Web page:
Tuesday, September 6, 2011

Labor Day

My six-year-old has been obsessed with his baby pictures of late.  Especially since we don't have much "electronic time," he's taken to watching photos flash by on my computer screen and calling out when Brenner-as-as-baby whizzes by.  Now, he's figured out how to get to iPhoto and look up my 2005 album so he can have himself all to himself.  I think it's more than just screen time that he's seeking, though.
(Brenner's favorite picture, 2005)

We all want to remember the baby months, that mythical time when Mom and Dad must have been perfect and all our needs were met on demand.  For most of us, that might have been nearly true.

"Tell me about when I was born!" Brenner insists when I tuck him in at night.

"Okay, babe." I say, then tell all about how the nurses took him for a bath then came back without him so I could sleep, how I told those nurses that I didn't want sleep -- I want my baby!"

According to the U.S. Department of Labor, "Labor Day, the first Monday in September, is a creation of the labor movement and is dedicated to the social and economic achievements of American workers.  It constitutes a yearly national tribute to the contributions workers have made to the strength, prosperity, and well-being of our country."
(Westley, 2007)

I am a stay-home-mom, so my contributions to strength, prosperity, and well-being are in the form of my children... and the way I choose to care for them.  One day I will send each of them out into the world to make their own contributions to the world.  For me, Labor Day is literally a celebration of the labor and delivery of my children.

Remembering each of those days through baby pictures seems an appropriate celebration.

We spent time together yesterday, just being.  We put the bikes in the back of the minivan and unloaded them at Sherwood Island State Park.  A ride along the beach, with Westley on the "tagalong" behind my own bike, was delightful.  We pulled off and walked down to the jetties so the kids could look for crabs under the rocks.  Hundreds of fiddlers and hermits, wet and racing, entertained them just the way kids should be entertained.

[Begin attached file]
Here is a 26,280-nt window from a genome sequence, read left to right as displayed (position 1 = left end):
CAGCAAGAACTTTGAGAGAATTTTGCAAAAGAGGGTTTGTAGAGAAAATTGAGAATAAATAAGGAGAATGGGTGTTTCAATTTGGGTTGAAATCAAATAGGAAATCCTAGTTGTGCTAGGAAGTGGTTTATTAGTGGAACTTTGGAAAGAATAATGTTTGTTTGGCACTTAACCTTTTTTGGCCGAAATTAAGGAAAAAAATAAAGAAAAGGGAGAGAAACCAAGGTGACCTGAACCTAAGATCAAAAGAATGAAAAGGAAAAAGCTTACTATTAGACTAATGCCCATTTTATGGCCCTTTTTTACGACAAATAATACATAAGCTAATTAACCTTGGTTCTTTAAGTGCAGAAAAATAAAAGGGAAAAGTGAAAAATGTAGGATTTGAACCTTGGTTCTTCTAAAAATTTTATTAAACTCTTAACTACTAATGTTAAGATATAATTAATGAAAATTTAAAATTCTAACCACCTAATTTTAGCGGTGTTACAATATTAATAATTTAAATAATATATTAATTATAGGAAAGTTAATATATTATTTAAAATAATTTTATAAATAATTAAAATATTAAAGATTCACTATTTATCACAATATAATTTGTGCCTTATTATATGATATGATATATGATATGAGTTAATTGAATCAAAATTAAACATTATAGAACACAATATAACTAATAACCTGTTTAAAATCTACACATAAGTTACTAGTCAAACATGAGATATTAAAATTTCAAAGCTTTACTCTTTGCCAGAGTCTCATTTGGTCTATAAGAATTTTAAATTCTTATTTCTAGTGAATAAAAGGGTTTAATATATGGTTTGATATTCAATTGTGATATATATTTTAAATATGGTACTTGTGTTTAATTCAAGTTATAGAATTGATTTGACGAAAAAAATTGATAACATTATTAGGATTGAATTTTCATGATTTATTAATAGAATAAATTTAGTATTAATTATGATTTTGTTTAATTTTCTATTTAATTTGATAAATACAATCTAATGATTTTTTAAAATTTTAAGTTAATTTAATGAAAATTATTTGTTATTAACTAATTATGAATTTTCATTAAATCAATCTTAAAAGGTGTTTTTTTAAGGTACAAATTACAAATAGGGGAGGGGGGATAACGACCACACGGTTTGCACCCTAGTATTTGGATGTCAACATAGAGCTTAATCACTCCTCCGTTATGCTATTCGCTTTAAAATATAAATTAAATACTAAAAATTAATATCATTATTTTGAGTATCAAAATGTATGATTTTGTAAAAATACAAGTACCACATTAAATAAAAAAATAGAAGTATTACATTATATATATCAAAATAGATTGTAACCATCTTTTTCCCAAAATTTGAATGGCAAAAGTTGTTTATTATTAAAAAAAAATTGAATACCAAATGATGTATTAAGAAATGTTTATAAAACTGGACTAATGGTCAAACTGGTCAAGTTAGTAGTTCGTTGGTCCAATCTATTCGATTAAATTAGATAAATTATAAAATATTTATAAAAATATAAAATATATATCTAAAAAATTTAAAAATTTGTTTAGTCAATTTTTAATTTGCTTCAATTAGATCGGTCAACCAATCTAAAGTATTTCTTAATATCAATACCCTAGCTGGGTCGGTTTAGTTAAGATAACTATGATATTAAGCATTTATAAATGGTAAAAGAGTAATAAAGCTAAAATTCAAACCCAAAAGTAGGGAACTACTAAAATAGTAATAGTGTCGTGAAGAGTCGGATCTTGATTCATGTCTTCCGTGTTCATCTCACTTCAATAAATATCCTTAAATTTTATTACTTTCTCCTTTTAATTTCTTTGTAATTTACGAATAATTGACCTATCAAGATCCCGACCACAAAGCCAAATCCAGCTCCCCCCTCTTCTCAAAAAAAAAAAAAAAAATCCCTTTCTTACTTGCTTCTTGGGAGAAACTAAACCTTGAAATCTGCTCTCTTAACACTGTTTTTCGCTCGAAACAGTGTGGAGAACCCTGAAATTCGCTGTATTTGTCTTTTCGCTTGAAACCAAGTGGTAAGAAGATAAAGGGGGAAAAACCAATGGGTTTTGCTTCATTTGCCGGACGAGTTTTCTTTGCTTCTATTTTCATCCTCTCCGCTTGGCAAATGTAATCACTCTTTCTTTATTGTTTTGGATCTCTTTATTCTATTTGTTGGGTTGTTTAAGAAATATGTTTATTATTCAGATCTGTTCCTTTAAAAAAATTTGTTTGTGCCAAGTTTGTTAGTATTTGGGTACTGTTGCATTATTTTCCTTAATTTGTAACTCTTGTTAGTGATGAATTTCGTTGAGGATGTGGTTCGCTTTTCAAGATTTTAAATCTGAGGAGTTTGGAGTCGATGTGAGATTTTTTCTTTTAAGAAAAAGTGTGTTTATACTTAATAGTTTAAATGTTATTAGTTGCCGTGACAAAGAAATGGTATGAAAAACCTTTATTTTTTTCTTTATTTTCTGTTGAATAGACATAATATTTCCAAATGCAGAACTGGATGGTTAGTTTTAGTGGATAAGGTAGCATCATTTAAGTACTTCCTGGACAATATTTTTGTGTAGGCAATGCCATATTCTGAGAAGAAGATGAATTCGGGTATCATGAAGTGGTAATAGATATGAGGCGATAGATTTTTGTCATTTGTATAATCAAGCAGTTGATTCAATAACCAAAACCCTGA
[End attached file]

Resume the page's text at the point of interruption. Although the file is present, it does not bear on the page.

No day of reflection would be complete without a little time in the garden, too.  I had intended to write today about what I did there, but, really, how interesting would another list about what I'd dug up and re-planted be?
(Gabi, 2001)

That question posed, my backyard contribution to the well-being of our world isn't insignificant.  Oh, I'm not feeding Africa exactly, but I'm feeding my family and feeding our souls.  When I'm tilling the soil, which desperately needed tilling, I think not only of my own labors, but of those of American farmers without government subsidies who work the land the way it's supposed to be done.  What a contribution there!  And, I think about a woman in Afghanistan clinging to the one cracked pot she might have to cook whatever she can find for the children she lovingly labored into the world.
(Maddie is my step-daughter, so my labor of love began in 2003 when she was 4 years old.)

As I watch my investments decline again, and worry about my own future, it's the simple things that bring me back to the glories of this very day.  The luxuries are nice while I have them, but all I really need is my family and a little garden.

At this point, anything I plant probably won't have enough time to produce anything edible, but I plant it anyway, just to watch it grow.  Just as I had my children, just to watch them grow.

(Brenner, Gabi, Maddie & Westley, September 1, 2011)

I am thankful for the fulfilling work of raising children.

I wish that those who are without employment find enriching, well-paying work.

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